Improving communication in the workplace
Good communication stands as a key component to all successful human interactions. While the old saying “treat others how you want to be treated” remains a good way to live your life, in terms of customers and employees it should be tweaked.
Treat others like they want to be treated works better when dealing with the staff and shoppers in your bakery, says Renee Rouwhorst of Ryke’s Bakery in Muskegon, Michigan. Below is a summary of Rouwhorst’s educational session, “Reading Your Customer: Meeting People Where They Are,” presented at the recent RBA Roadshow in Austin, Texas.
According to Psychologist William Marston’s research, people fall into four basic types in terms of how they behave and communicate. Most of the time we are all a combination of two or more of these types and contain attributes from all, but usually one type dominates.
Four Basic Communication Styles Based Types
- Dominant – Dominant communicators focus on tasks rather than relationships, keep a fast pace and act quickly. Handle these personalities with efficiency and be brief. They’re there to get the job done so get to the bottom line and let them feel in control. Do not beat around the bush or get personal.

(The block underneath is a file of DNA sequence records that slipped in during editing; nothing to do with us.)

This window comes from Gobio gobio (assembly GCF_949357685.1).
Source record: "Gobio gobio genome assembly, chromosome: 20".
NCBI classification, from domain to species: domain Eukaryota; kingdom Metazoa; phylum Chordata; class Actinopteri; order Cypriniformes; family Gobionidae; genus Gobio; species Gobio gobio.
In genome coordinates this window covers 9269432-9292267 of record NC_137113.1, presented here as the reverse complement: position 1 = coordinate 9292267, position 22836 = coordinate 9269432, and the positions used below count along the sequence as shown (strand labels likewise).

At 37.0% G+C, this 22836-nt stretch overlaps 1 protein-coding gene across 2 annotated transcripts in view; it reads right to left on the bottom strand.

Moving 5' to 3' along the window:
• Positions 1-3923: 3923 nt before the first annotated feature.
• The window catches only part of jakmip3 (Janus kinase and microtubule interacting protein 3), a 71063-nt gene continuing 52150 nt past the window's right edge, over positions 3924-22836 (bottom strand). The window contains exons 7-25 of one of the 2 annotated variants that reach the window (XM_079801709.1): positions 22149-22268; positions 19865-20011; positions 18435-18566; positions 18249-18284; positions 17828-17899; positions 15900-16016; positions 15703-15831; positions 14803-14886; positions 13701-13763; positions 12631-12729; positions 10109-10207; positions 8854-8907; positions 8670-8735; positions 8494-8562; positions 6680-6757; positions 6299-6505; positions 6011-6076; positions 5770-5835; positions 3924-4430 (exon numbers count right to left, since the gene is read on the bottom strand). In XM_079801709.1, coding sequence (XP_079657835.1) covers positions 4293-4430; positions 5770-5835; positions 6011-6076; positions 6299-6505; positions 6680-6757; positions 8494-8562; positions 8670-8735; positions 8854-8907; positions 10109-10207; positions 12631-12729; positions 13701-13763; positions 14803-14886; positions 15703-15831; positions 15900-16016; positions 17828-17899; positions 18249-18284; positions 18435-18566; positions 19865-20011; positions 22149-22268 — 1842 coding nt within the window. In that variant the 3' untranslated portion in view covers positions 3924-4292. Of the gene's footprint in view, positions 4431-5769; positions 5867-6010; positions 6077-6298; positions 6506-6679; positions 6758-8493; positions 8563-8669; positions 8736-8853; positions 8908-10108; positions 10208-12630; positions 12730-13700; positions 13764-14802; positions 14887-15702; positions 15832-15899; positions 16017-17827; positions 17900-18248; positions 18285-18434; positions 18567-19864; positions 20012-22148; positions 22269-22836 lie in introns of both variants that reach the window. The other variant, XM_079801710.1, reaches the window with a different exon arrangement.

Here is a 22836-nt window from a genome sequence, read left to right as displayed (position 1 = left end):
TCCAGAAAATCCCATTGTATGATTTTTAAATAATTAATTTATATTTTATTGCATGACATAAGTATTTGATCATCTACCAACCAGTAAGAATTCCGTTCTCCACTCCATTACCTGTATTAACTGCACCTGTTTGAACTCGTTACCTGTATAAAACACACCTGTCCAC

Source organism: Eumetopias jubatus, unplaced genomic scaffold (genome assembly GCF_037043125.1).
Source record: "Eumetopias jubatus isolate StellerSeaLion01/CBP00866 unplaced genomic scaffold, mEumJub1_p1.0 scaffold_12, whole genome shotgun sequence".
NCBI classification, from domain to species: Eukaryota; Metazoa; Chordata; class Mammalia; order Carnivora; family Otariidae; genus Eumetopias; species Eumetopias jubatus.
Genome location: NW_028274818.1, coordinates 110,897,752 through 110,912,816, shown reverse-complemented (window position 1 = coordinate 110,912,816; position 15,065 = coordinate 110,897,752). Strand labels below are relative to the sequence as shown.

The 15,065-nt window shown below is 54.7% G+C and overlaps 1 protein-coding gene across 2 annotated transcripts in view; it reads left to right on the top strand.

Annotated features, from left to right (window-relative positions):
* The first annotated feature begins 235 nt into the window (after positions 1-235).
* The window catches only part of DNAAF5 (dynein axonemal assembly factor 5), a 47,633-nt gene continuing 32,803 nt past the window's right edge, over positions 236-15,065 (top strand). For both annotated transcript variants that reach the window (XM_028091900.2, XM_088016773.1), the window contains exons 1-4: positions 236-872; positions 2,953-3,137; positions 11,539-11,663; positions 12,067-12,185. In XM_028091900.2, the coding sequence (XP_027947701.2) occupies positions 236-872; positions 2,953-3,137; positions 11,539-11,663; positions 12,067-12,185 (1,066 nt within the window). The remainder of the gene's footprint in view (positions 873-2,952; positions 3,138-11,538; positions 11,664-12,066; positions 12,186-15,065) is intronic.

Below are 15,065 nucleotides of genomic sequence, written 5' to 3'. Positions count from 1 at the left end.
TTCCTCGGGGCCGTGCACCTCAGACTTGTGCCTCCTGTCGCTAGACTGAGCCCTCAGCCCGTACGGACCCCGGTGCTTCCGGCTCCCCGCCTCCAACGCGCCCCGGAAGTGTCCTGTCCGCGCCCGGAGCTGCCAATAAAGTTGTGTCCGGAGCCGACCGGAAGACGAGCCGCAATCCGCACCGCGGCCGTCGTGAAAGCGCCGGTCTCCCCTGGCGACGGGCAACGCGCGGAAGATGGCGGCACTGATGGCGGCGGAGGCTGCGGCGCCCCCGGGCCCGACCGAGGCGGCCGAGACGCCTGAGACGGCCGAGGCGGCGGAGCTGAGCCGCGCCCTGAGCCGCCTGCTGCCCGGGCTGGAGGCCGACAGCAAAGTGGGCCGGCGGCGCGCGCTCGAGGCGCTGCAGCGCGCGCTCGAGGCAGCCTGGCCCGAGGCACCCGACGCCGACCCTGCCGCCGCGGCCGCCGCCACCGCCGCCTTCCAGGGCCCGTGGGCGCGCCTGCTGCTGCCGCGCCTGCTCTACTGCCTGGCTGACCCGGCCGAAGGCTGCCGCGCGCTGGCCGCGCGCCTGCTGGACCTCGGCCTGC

- Conscientious – These communicators are also task focused, but take a slower pace and think things through more thoroughly than dominant types. Talk facts with them, be accurate and give them the exact details of what and when. Do not be vague, illogical or overly casual.
- Influence – Fast paced and quick to act like the dominant, but relationship focused. Show interest when you deal with them. Personal involvement and compliments will go a long way. Do not dwell on details or get right to business too quickly.
- Steadiness – This type is slower paced and thinks things out more and also focuses on relationships rather than tasks. Be easy and agreeable with them. Keep things informal and give them a little more time to make a decision or figure things out. Do not hurry or be confrontational.